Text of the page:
Treatment for Inhalant Addiction

Treatment for Inhalant Addiction

An Inhalant is the term given to some common household products that people use as a means of achieving a feeling of euphoria.  Some of the popular inhalants that are used for this purpose include:

  • Model Glue
  • Nail polish remover
  • Gasoline
  • Spray paint
  • Cooking spray
  • Liquid paper or Wite-Out
  • Cleaning fluids

These inhalants are dangerous with just normal exposure due to the poisonous chemicals that make them up, such as: butane, propane, fluorocarbons, ethyl chloride, acetone and nitrous oxide; so why would anyone want to purposely expose themselves to these harmful toxins just for a “thrill ride?”

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Signs and Symptoms Inhalant Abuse

The term for it is called “huffing” which is the act of inhaling the fumes these poisonous chemicals put off.  The way an abuser attempts to achieve the greatest effect from huffing is to pour the chemicals into a plastic bag, or soak a rag in the chemicals; then they place the soaked rag near their nose and mouth.  Sadly, many young people have succumbed to an early death by “huffing” these inhalants.

Some of the short-term effects from “huffing” are:

  • Slurred speech;
  • Difficulty with coordination;
  • Cognitive distortion;
  • Disorientation and confusion;
  • Dizziness;
  • Light-headedness;
  • Nausea

The effects of huffing are very short term, the “high” an abuser feels last a mere few seconds and is complete dissipated within a few minutes.  However, there are cases in which severe side effects have occurred with inhalant abusers.  These side effects include:

  • Brain damage
  • Liver and kidney damage
  • Memory loss
  • Seizures and spasms
  • Vision and hearing damage

Rehab and Treatment for Inhalant Abuse

The use of inhalants for internal use has been proven to be very dangerous in research done with animals and humans, proving that inhalant abuse is extremely lethal.  The persistent abuse of inhalants can result in brain and nervous system damage.  Some of the damage done to the nervous system is similar to the effects of certain neurological disorders such as multiple sclerosis.  If an abuser continues to abuse inhalants they are putting their heart, lungs, liver, and kidneys at severe risk of permanent damage.  Extended abuse of inhalants is known to negatively affect mental cognition, movement, eyesight and hearing.  The abuse of such toxic chemicals as butane, propane, aerosols, can result in “sudden sniffing death”—this can occur in an otherwise healthy young person after even their first sniffing session.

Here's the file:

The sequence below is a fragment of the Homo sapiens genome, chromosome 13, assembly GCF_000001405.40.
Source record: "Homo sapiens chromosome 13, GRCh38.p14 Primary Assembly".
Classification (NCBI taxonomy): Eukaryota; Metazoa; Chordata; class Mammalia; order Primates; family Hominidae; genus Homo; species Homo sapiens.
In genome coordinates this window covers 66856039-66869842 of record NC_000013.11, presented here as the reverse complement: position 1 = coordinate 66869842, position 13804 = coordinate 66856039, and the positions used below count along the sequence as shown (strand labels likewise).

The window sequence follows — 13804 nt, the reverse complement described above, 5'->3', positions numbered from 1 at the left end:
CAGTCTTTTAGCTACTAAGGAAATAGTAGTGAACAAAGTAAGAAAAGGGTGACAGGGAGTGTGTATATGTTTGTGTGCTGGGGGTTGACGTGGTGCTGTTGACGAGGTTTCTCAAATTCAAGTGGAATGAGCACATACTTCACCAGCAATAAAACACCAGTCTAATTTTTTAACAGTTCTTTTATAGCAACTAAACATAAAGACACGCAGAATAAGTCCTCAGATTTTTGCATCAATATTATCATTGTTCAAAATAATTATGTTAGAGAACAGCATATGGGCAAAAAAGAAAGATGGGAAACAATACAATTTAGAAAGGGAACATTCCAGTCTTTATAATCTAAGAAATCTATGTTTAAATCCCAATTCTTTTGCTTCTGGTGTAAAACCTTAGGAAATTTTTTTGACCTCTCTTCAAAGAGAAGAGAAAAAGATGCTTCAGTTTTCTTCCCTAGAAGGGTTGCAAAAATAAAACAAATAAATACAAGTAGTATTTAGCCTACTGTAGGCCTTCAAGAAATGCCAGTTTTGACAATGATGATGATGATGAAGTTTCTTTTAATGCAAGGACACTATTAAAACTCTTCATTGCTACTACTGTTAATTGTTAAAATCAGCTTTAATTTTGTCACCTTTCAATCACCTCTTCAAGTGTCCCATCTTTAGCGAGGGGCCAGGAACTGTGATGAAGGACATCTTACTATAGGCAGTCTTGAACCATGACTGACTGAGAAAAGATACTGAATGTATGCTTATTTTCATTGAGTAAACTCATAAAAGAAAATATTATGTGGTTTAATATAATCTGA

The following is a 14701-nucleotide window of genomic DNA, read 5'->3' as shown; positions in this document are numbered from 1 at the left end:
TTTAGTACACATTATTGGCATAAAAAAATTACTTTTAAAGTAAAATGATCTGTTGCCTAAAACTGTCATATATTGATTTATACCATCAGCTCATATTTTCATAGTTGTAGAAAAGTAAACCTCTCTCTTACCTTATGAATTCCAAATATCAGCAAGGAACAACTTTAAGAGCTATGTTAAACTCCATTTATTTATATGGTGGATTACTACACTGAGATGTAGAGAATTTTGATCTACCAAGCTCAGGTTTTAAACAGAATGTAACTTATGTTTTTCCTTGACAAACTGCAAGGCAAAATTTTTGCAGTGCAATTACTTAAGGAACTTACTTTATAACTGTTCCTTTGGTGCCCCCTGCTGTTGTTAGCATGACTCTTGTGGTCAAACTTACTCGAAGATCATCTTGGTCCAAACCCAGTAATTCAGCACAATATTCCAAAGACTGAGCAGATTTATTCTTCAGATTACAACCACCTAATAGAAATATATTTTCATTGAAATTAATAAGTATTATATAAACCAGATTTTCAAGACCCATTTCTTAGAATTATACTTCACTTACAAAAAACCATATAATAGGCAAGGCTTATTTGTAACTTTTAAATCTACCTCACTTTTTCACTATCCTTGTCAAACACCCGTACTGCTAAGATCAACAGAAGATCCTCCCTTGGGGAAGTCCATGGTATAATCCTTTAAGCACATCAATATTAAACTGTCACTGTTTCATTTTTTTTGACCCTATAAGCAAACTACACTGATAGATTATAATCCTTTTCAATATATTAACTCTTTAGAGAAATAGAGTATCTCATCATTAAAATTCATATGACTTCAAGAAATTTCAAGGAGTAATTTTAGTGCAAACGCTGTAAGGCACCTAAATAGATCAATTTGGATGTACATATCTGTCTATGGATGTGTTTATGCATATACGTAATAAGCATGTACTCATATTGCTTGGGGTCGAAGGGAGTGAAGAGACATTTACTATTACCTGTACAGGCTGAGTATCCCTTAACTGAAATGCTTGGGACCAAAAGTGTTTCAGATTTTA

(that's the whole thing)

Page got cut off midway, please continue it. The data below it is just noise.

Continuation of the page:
If you or a loved one is suffering from the effects of inhalant abuse, it is imperative that treatment starts right away.  The treatment for an inhalant addict is dependent on the age, gender and length of exposure the person has been inhaling the chemicals,  if there are other drugs involved, and if the addict has any of the co-occurring disorders present.

Treatment for a young inhalant abuser may be as an outpatient, in a residential facility, or even at a hospital.  For abuser who are suffering any co-occurring disorders, hospitalization if recommended in order to get treatment for these health issues.  Once the abuser completes the required treatment there are further therapies that it is recommended they participate in to ensure a complete recovery process.  These therapies and techniques include:

  • Individual, group and family therapy;
  • 12-step education;
  • Instruction on relapse prevention;
  • Cognitive and Dialectical Behaviour Therapy (CBT and DBT)
  • Biofeedback and Neuro feedback
  • Recreational therapy

Once the inhalant abuser has completed the required treatment and therapies and become drug-free it is essential for them to have a strong support system to ensure they do not relapse and go back to abusing these toxic and dangerous chemicals.


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